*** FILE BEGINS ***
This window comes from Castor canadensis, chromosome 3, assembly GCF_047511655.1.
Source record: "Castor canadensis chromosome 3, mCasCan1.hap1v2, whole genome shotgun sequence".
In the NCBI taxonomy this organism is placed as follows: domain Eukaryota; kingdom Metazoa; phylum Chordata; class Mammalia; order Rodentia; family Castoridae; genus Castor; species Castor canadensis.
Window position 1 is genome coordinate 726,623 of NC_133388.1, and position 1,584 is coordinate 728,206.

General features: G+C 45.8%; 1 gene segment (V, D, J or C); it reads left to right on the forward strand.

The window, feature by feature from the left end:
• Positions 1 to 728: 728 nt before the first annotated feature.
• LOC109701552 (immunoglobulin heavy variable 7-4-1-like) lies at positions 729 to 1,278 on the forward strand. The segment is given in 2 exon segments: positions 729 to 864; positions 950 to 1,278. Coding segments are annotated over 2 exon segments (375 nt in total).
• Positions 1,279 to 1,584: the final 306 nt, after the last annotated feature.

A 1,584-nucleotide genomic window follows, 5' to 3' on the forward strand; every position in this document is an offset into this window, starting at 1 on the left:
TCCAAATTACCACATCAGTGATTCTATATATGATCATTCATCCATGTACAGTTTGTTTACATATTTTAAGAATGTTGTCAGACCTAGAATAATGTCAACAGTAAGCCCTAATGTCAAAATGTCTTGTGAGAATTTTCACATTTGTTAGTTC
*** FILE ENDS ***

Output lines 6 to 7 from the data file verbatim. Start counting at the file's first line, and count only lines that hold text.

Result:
The window, feature by feature from the left end:
• Positions 1 to 728: 728 nt before the first annotated feature.